While our personal injury lawyers frequently discuss the standards and evidence involved in proving liability, the process of establishing the amount of a party’s damages is no less important. Medical bills, payroll records, and vehicle repair receipts can provide a way to quantify economic damages. The process is more complicated when trying to prove future estimated damages. Although testimony from a vocational counselor, economist, medical professional, or another expert might provide evidence about future damages that will be incurred, a recent appellate court decision demonstrates that plaintiffs need skilled legal representation to effectively litigate this aspect of a judgment.
In the 5th DCA case of Auto Club Ins. Co. of Florida v. Babin, the appellate court reviewed a directed verdict in favor of the plaintiff regarding damages. The plaintiff was injured in a multi-car chain reaction crash. The first at-fault motorist who caused the initial impact did not have adequate insurance to cover the full cost of the plaintiff’s damages. While that driver’s insurance company did not dispute liability, the carrier tenaciously argued the plaintiff was not entitled to all of the sought after damages.
The plaintiff sought damages to cover future back surgery, past lost earning from employment, and anticipated diminished future earnings from his scuba-diving business. After the evidence was produced during trial, the jury awarded the plaintiff the following damages:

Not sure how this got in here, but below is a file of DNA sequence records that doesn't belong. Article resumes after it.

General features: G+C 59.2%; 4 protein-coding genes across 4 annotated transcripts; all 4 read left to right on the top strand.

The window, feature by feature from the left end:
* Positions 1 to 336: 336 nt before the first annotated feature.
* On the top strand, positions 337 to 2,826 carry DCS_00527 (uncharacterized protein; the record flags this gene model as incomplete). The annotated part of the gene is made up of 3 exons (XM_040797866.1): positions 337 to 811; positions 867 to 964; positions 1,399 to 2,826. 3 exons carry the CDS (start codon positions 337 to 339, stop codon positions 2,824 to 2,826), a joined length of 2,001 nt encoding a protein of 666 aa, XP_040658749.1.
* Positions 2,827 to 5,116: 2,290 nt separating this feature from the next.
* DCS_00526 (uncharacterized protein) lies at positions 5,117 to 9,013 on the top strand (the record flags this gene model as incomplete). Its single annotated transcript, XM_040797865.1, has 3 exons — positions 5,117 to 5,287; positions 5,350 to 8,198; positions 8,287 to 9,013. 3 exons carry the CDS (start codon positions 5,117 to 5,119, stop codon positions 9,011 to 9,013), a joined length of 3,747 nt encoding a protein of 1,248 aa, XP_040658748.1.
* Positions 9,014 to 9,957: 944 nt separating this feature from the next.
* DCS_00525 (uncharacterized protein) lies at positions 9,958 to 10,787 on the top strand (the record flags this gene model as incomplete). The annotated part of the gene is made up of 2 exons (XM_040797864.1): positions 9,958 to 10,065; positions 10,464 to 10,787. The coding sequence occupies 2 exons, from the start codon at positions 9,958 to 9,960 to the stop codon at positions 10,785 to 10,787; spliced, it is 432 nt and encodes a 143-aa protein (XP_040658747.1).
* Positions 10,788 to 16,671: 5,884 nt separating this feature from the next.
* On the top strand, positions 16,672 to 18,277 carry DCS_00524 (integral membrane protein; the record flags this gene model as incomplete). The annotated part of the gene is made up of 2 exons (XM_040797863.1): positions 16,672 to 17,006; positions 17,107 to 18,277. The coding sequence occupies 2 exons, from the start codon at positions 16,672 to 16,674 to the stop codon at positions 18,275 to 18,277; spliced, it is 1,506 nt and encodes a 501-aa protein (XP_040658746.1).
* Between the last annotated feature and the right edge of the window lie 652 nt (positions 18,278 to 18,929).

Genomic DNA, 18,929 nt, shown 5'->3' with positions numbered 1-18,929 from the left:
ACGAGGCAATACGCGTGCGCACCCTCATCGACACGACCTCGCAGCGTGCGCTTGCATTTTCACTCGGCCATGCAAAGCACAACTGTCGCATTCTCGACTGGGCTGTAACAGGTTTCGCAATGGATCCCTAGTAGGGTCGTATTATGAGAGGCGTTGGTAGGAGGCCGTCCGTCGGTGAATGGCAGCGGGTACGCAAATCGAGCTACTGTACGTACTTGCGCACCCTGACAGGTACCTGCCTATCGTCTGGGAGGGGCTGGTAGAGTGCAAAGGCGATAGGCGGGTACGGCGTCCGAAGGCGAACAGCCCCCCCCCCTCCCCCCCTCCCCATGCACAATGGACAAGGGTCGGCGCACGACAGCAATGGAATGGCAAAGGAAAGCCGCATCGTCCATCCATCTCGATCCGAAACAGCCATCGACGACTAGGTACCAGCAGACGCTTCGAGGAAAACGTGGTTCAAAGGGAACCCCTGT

$30,000 for pain and suffering
$120,000 for past hospital and medical expenses
$72,000 in diminished earning capacity
$70,000 for past lost wages
$160,000 for future medical costs
The insurance carrier for the defendant appealed certain specific components of the award of damages. Testimony provided by the plaintiff’s medical expert indicated that the plaintiff “might” need major reconstructive spinal surgery in the future if other less invasive approaches were unsuccessful. While the expert characterized the plaintiff’s back as being a “mess,” he conceded that the injury made the need for surgical intervention essential. The defendant’s insurance carrier contended that this expert testimony was not sufficient to meet the standard that damages be necessary. The insurance company argued that the expert’s testimony confirmed the future medical expenses were too speculative because they did not provide a reasonable certainty that the plaintiff would need the back surgery.
The insurer for the defendant contended that the award of lost future income also was too speculative. The plaintiff’s employment history included time as both an educator and law enforcement officer. While he completed coursework to obtain certification as a divemaster, he also had contemplated the option of opening a business for training guide dogs. The appellate court ruled that no future lost wages should have been awarded because the plaintiff was capable of earning wages at occupations other than diving. The court also found no past lost wages should have been awarded because the plaintiff was unemployed at the time of the motor vehicle accident.
Greenberg, Stone, & Urbano: Seeking Maximum Recovery for Damages Sustained Due to Negligence
This case demonstrates the complex issues that can arise when trying to prove the full measure of your damages. Our Miami accident and injury lawyers at Greenberg, Stone & Urbano tenaciously pursue the fullest financial compensation for our clients. For over 130 collective years, our firm has assisted accident victims in personal injury and wrongful death actions across South Florida.
We seek to obtain compensation for your tangible and intangible damages, including medical bills, lost wages, pain and suffering, and more. Our skill and dedication have earned us an AV rating from Martindale-Hubbell and recognition as one of South Florida’s top firms by the Miami Herald. Call us at (888) 499-9700 or (305) 595-2400 or visit our website to schedule your initial consultation.